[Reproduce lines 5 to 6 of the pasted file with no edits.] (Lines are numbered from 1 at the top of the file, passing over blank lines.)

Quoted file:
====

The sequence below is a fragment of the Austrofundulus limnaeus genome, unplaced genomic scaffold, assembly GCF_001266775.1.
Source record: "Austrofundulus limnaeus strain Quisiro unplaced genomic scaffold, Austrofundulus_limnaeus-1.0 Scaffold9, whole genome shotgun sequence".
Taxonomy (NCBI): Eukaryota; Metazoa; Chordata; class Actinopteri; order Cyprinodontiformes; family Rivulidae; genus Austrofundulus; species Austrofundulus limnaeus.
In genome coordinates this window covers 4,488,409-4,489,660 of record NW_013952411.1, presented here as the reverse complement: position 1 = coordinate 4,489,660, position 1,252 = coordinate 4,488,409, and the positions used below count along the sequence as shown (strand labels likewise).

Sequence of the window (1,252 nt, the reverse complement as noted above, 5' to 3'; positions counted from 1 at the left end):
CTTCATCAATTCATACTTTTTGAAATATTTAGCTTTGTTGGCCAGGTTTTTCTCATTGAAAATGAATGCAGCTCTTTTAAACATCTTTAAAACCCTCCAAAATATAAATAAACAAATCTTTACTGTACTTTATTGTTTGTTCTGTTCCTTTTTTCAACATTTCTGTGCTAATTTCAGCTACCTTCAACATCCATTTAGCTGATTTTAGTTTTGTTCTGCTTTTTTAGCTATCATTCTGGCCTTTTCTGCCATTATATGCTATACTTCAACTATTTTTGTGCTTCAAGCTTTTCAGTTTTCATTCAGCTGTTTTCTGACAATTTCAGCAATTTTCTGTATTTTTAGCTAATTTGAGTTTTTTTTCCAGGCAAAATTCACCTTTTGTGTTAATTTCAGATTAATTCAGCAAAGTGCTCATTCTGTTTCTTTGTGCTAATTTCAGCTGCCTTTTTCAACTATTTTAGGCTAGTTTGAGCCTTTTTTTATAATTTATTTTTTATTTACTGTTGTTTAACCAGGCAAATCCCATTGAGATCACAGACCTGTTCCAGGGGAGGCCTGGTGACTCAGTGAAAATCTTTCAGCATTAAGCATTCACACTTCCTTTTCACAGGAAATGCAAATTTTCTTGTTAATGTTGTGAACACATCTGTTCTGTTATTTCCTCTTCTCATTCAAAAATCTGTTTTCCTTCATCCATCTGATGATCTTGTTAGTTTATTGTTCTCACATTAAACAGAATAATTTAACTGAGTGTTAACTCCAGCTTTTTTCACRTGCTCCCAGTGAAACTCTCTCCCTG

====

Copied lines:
Sequence of the window (1,252 nt, the reverse complement as noted above, 5' to 3'; positions counted from 1 at the left end):
CTTCATCAATTCATACTTTTTGAAATATTTAGCTTTGTTGGCCAGGTTTTTCTCATTGAAAATGAATGCAGCTCTTTTAAACATCTTTAAAACCCTCCAAAATATAAATAAACAAATCTTTACTGTACTTTATTGTTTGTTCTGTTCCTTTTTTCAACATTTCTGTGCTAATTTCAGCTACCTTCAACATCCATTTAGCTGATTTTAGTTTTGTTCTGCTTTTTTAGCTATCATTCTGGCCTTTTCTGCCATTATATGCTATACTTCAACTATTTTTGTGCTTCAAGCTTTTCAGTTTTCATTCAGCTGTTTTCTGACAATTTCAGCAATTTTCTGTATTTTTAGCTAATTTGAGTTTTTTTTCCAGGCAAAATTCACCTTTTGTGTTAATTTCAGATTAATTCAGCAAAGTGCTCATTCTGTTTCTTTGTGCTAATTTCAGCTGCCTTTTTCAACTATTTTAGGCTAGTTTGAGCCTTTTTTTATAATTTATTTTTTATTTACTGTTGTTTAACCAGGCAAATCCCATTGAGATCACAGACCTGTTCCAGGGGAGGCCTGGTGACTCAGTGAAAATCTTTCAGCATTAAGCATTCACACTTCCTTTTCACAGGAAATGCAAATTTTCTTGTTAATGTTGTGAACACATCTGTTCTGTTATTTCCTCTTCTCATTCAAAAATCTGTTTTCCTTCATCCATCTGATGATCTTGTTAGTTTATTGTTCTCACATTAAACAGAATAATTTAACTGAGTGTTAACTCCAGCTTTTTTCACRTGCTCCCAGTGAAACTCTCTCCCTG